Bee and Fennel

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Last fall, I went to the nursery with Andrea and bought a bunch of what I like to call ‘old world’ herbs, many that I was missing and have never owned before. They are mentioned in all the old herbals and religious texts and included in ancient remedies for everything under the sun, including the breaking of hexes and the warding off of evil. They were in every witch’s garden according to old texts. Many are still used in the kitchen or for teas, and in health food stores in that section I like to call the ‘hippie aisle’ where you can get things like ‘tinctures’ and ‘ear candles.’ Some of them are toxic and deliciously dangerous. If this were another time and another place, I would be condemned for practicing witchcraft and burned at the stake just for growing them and knowing what they can do for you, or to you. But this is here and now and I get to do whatever I want with my herbs!

Wortcunning at its best. Bwahahahaha!

What I did when I bought them is put them in the one and only patch of sun available in the winter garden and hoped they would survive, leaving their little nursery markers in the dirt with them until I could learn something about each one. They not only survived, they thrived. Now they’re bushing into each other and don’t have quite enough room. First, I took pictures of each plant with its marker and removed the markers, which kept getting mixed up by the weather and the cats. Then, I rolled out my unbleached craft paper and wrote the names on the paper. Cuttings of each plant were taken and placed on the paper near the name. All of my books came off the shelf and I combed through each one for information on the plants, writing the good stuff down in my journal. This information will be supplemented by anything modern I can find on the internet. This is a necessary step because modern science has allowed the testing of plant chemicals and you need to keep updated. Some plants we once thought were safe are now known to be toxic. As I study the cut leaves and read all my data, I’ll get a feel for each plant until I can get to know it by sight and smell, and not have to rely on the markers. If you’re going to have toxic plants and edible herbs, you need to know very positively how to distinguish one from the other, especially since many herbs look similar. Over the next month I will be moving them to permanent homes where they have room, and also posting mini-articles and photos for each one.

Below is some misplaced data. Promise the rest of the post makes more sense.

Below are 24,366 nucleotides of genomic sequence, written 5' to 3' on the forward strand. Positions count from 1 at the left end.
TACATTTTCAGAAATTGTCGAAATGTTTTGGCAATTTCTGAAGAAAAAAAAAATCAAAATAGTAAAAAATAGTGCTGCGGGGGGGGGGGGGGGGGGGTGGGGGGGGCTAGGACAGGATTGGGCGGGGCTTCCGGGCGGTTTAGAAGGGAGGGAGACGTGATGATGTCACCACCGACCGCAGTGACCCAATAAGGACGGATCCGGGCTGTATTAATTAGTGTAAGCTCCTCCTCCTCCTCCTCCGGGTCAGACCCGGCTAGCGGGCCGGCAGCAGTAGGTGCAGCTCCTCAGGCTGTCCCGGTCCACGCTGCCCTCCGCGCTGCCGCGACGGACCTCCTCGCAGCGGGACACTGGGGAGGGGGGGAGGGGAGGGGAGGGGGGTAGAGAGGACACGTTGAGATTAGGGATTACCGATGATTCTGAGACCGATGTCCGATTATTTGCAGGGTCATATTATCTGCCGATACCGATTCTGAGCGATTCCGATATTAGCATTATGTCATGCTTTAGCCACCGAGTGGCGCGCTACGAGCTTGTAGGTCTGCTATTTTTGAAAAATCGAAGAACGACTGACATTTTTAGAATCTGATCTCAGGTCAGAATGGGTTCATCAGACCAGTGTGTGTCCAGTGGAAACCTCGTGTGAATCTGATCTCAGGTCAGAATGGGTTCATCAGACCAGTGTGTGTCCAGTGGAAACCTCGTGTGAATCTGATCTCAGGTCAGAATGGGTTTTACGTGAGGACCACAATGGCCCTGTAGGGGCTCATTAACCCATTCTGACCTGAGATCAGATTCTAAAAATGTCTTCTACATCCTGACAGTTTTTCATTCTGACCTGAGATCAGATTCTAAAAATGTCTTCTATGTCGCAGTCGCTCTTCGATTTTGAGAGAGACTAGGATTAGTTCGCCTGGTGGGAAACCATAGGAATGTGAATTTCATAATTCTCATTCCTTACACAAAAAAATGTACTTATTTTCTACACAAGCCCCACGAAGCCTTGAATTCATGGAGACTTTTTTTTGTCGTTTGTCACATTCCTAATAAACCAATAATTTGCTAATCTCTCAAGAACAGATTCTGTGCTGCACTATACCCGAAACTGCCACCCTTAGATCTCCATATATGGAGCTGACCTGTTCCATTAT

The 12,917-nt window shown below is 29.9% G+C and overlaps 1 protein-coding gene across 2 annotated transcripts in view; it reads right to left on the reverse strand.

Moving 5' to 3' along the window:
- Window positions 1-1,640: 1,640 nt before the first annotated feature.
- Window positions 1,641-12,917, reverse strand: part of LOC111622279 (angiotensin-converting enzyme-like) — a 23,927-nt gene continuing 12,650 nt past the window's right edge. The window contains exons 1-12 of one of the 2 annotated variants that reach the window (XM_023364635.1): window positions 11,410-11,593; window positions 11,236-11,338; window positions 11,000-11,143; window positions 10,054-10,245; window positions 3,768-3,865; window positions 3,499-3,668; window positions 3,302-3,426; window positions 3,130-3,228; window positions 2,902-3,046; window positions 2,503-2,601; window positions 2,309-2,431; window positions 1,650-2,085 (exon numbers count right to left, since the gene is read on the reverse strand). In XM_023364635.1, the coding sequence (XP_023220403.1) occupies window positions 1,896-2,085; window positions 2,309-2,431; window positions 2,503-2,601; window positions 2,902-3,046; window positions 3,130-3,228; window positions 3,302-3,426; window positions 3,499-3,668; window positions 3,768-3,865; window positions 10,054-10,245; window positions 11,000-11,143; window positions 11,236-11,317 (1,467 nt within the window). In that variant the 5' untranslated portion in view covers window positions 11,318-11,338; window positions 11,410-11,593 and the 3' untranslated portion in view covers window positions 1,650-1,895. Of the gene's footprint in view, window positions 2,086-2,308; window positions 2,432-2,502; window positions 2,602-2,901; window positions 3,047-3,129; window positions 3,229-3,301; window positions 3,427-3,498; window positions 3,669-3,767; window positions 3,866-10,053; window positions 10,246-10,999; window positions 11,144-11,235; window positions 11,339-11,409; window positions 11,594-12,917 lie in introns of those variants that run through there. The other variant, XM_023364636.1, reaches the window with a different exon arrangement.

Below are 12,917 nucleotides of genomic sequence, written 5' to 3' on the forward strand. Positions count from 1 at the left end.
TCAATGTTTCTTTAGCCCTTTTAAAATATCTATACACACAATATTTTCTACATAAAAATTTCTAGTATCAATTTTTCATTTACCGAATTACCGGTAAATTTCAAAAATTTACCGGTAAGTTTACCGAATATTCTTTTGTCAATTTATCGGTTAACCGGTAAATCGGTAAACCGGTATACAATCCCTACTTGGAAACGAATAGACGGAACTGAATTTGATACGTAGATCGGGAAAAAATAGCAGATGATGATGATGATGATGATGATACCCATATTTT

Clary Sage - big big leaves

It’s a project I’ve had in my mind for a long time and the herbs have been whispering in my ear all Spring. Their names have been on the wind for hundreds of years. These herbs are important to me, they represent our history, the unimaginable power of plants, women’s folklore, and forbidden knowledge. When I’m done learning, drying, tasting and transplanting, or breaking any hexes I see laying around, I’ll get some new herbs and start all over. Not a bad way to spend a summer.

Samples for studying

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fuzzy purple Salvia blossoms